Analysis: A divided judiciary exacerbates national disharmony

Published May 29, 2023
A general view of the Supreme Court in Islamabad on April 4, 2022. — Reuters/File
A general view of the Supreme Court in Islamabad on April 4, 2022. — Reuters/File

ISLAMABAD: The recent observation by Chief Justice of Pakistan (CJP) Umar Ata Bandial about efforts to drive a wedge between jud­ges of the Supreme Court has given credence to rumours that the highest court of the country — the Supreme Court — was indeed divided.

Saturday’s proceedings of the government-appoi­nted three-man commission of inquiry on audio leaks further strengthened the belief when Justice Qazi Faez Isa regretted that a notice should have been given before staying its proceedings, especially when the commission had already made it clear that the inquiry body will not encroach upon the domain of the Supreme Judicial Council (SJC) — a constitutional body which probes allegations of misconduct against judges.

On May 26, a five-judge Supreme Court bench stayed the proceedings of the Justice Isa-led commission to probe the veracity of the alleged audio leaks. The commission was constituted by the federal government on May 19 under the Pakistan Commission of Inquiry Act 2017 without even consulting the CJP, a practice usually followed in the past.

Although in a recent hearing the CJP had rubbished the impression about division by stating that judges enjoy a cordial and warm relationship, the chairman of the executive committee of the Pakistan Bar Council (PBC) says he would take the assertion with a pinch of salt.

“If this is really so, why no full court meeting of all the judges has been called in the Supreme Court for the last two-and-a-half years,” wondered Hassan Pasha.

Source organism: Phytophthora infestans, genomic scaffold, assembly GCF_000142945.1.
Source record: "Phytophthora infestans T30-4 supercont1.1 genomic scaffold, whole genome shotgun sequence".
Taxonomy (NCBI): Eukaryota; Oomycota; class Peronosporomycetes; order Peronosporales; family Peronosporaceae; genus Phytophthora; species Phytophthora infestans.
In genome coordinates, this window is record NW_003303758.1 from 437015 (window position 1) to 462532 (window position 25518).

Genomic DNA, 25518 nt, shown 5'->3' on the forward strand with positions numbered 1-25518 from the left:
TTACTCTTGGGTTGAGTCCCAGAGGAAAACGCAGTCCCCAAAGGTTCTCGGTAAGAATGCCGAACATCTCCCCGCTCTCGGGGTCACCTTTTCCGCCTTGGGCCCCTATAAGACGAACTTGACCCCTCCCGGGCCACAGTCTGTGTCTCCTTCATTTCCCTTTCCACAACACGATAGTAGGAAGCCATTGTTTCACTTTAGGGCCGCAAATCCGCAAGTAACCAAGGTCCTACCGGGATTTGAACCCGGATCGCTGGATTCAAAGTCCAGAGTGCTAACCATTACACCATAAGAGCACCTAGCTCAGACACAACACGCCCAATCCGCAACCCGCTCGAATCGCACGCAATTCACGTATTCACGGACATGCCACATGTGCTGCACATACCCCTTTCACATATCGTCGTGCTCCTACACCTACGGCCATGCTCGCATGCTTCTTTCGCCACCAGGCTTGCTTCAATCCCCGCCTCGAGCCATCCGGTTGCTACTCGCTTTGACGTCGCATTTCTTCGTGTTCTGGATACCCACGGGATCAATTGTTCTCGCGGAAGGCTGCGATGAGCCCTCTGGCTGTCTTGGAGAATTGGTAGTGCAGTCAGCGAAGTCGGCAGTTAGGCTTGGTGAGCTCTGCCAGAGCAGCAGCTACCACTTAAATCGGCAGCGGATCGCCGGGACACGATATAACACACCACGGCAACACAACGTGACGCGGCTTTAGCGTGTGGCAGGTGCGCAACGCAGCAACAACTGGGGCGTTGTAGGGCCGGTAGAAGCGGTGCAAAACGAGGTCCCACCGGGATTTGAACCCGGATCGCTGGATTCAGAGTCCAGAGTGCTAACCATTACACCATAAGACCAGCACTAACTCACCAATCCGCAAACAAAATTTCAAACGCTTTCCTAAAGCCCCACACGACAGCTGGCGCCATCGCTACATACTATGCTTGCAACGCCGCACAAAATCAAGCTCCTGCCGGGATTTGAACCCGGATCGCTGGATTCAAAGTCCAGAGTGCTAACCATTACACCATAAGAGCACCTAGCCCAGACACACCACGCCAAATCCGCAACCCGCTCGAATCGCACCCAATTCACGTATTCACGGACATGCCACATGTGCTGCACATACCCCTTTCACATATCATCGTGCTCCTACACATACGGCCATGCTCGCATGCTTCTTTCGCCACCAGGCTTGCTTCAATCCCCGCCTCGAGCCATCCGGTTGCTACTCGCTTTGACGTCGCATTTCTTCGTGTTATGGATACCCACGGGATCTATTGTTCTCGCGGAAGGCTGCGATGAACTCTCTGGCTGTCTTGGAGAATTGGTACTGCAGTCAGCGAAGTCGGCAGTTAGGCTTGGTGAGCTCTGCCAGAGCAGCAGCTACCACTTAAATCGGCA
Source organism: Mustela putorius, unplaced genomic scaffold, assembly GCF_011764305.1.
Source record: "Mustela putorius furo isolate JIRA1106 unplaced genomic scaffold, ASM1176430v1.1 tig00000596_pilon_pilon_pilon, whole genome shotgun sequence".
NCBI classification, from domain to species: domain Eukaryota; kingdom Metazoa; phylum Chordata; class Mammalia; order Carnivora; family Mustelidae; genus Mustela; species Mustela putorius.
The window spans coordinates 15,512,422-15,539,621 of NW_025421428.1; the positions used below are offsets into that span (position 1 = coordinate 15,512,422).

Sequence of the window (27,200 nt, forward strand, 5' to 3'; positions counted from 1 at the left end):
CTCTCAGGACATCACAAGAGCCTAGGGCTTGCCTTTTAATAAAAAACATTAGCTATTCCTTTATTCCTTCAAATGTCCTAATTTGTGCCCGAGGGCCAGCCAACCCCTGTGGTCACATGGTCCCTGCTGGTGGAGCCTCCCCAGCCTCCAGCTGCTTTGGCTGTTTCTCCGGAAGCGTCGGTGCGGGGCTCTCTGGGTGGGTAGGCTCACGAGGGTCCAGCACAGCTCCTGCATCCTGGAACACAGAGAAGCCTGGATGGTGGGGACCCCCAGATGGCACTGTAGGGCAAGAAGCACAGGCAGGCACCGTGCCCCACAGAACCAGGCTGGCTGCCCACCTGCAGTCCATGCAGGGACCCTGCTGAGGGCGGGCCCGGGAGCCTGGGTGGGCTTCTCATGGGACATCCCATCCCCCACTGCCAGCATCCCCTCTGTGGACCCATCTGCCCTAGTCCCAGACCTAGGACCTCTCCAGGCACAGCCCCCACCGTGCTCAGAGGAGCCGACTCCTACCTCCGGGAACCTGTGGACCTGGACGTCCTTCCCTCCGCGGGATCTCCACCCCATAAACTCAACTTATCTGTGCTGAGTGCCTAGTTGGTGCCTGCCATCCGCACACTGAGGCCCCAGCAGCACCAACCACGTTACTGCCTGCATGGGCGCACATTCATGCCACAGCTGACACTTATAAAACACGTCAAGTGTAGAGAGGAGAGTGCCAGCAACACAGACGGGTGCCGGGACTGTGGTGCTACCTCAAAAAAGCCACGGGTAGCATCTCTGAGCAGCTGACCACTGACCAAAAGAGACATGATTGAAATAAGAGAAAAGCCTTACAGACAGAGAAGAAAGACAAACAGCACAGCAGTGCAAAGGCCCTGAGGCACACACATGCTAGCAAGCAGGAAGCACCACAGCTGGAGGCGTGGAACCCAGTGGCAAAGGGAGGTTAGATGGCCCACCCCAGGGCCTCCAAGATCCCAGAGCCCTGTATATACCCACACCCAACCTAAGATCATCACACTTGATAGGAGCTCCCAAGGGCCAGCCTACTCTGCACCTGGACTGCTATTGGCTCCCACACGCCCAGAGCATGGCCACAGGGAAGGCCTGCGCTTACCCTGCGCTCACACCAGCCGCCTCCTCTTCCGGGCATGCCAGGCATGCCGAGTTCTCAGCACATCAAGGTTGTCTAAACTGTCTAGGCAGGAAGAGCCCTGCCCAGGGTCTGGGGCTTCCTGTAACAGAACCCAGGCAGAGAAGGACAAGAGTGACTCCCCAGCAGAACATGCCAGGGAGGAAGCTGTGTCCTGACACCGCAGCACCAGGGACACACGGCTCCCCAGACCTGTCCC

He said he had recently suggested to the CJP that if full court hearing was not possible, at least a full court meeting be convened.

The full court meeting is a meeting called by the CJP to take stock of different iss­ues, including administrat­ive measures. Usually held in the conference room ins­ide the premises of the apex court, the full court meeting provides an ideal opportunity for judges to point out issues or highlight problems being faced by them.

Such interaction helps improve bonding among judges.

This has become all the more important since both the CJP and Justice Isa were talking about upholding the Constitution, but the public has become confused, said Hassan Pasha.

Discord all around

The discord in the top judiciary coincides with a sharp cleavage between political parties, between different media houses as well as even among the common people, Mr Pasha observed.

“I have been in business for the last many years, but the kind of sharp divide I see now is unprecedented,” said a senior officer of the apex court.

Ever since the Supreme Court suspended the Supreme Court (Practice & Procedure) Bill, 2023, a bill aimed at clipping the powers of the Chief Justice of Pakistan (CJP) on April 13, Justice Faez Isa has been doing chamber work only and not hearing any case, the officer said.